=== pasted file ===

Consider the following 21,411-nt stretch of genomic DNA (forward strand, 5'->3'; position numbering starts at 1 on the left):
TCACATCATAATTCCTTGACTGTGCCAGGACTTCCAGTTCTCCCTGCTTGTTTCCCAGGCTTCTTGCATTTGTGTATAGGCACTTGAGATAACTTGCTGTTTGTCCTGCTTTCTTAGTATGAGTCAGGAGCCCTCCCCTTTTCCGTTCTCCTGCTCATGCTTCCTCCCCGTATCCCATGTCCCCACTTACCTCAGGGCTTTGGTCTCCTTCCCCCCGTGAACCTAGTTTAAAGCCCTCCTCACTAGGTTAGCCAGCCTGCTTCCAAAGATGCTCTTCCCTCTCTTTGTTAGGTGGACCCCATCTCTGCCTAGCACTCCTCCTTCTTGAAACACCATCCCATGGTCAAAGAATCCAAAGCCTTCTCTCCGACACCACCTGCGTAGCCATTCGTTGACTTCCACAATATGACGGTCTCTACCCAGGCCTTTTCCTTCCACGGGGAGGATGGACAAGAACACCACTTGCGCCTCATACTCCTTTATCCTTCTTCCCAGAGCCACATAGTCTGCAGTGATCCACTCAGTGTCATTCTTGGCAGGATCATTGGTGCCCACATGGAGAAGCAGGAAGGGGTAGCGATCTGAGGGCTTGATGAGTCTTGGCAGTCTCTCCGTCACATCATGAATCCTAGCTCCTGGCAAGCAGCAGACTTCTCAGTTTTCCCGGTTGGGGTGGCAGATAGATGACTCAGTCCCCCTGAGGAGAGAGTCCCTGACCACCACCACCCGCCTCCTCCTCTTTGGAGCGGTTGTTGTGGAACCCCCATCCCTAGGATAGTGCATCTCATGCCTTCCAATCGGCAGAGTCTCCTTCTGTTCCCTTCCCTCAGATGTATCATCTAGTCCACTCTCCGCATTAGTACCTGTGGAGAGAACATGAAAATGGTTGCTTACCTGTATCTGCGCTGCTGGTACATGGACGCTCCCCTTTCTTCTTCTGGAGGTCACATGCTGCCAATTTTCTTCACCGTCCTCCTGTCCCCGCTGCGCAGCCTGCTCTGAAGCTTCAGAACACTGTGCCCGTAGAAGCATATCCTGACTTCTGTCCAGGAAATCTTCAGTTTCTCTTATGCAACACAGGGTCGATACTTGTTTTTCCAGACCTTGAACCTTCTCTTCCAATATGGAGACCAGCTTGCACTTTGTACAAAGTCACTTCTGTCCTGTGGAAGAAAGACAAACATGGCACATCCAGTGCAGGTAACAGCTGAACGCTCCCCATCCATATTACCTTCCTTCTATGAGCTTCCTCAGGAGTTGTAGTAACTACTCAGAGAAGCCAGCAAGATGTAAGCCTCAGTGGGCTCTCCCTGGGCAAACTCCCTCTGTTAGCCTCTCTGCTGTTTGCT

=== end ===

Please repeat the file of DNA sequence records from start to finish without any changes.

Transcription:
Consider the following 21,411-nt stretch of genomic DNA (forward strand, 5'->3'; position numbering starts at 1 on the left):
TCACATCATAATTCCTTGACTGTGCCAGGACTTCCAGTTCTCCCTGCTTGTTTCCCAGGCTTCTTGCATTTGTGTATAGGCACTTGAGATAACTTGCTGTTTGTCCTGCTTTCTTAGTATGAGTCAGGAGCCCTCCCCTTTTCCGTTCTCCTGCTCATGCTTCCTCCCCGTATCCCATGTCCCCACTTACCTCAGGGCTTTGGTCTCCTTCCCCCCGTGAACCTAGTTTAAAGCCCTCCTCACTAGGTTAGCCAGCCTGCTTCCAAAGATGCTCTTCCCTCTCTTTGTTAGGTGGACCCCATCTCTGCCTAGCACTCCTCCTTCTTGAAACACCATCCCATGGTCAAAGAATCCAAAGCCTTCTCTCCGACACCACCTGCGTAGCCATTCGTTGACTTCCACAATATGACGGTCTCTACCCAGGCCTTTTCCTTCCACGGGGAGGATGGACAAGAACACCACTTGCGCCTCATACTCCTTTATCCTTCTTCCCAGAGCCACATAGTCTGCAGTGATCCACTCAGTGTCATTCTTGGCAGGATCATTGGTGCCCACATGGAGAAGCAGGAAGGGGTAGCGATCTGAGGGCTTGATGAGTCTTGGCAGTCTCTCCGTCACATCATGAATCCTAGCTCCTGGCAAGCAGCAGACTTCTCAGTTTTCCCGGTTGGGGTGGCAGATAGATGACTCAGTCCCCCTGAGGAGAGAGTCCCTGACCACCACCACCCGCCTCCTCCTCTTTGGAGCGGTTGTTGTGGAACCCCCATCCCTAGGATAGTGCATCTCATGCCTTCCAATCGGCAGAGTCTCCTTCTGTTCCCTTCCCTCAGATGTATCATCTAGTCCACTCTCCGCATTAGTACCTGTGGAGAGAACATGAAAATGGTTGCTTACCTGTATCTGCGCTGCTGGTACATGGACGCTCCCCTTTCTTCTTCTGGAGGTCACATGCTGCCAATTTTCTTCACCGTCCTCCTGTCCCCGCTGCGCAGCCTGCTCTGAAGCTTCAGAACACTGTGCCCGTAGAAGCATATCCTGACTTCTGTCCAGGAAATCTTCAGTTTCTCTTATGCAACACAGGGTCGATACTTGTTTTTCCAGACCTTGAACCTTCTCTTCCAATATGGAGACCAGCTTGCACTTTGTACAAAGTCACTTCTGTCCTGTGGAAGAAAGACAAACATGGCACATCCAGTGCAGGTAACAGCTGAACGCTCCCCATCCATATTACCTTCCTTCTATGAGCTTCCTCAGGAGTTGTAGTAACTACTCAGAGAAGCCAGCAAGATGTAAGCCTCAGTGGGCTCTCCCTGGGCAAACTCCCTCTGTTAGCCTCTCTGCTGTTTGCT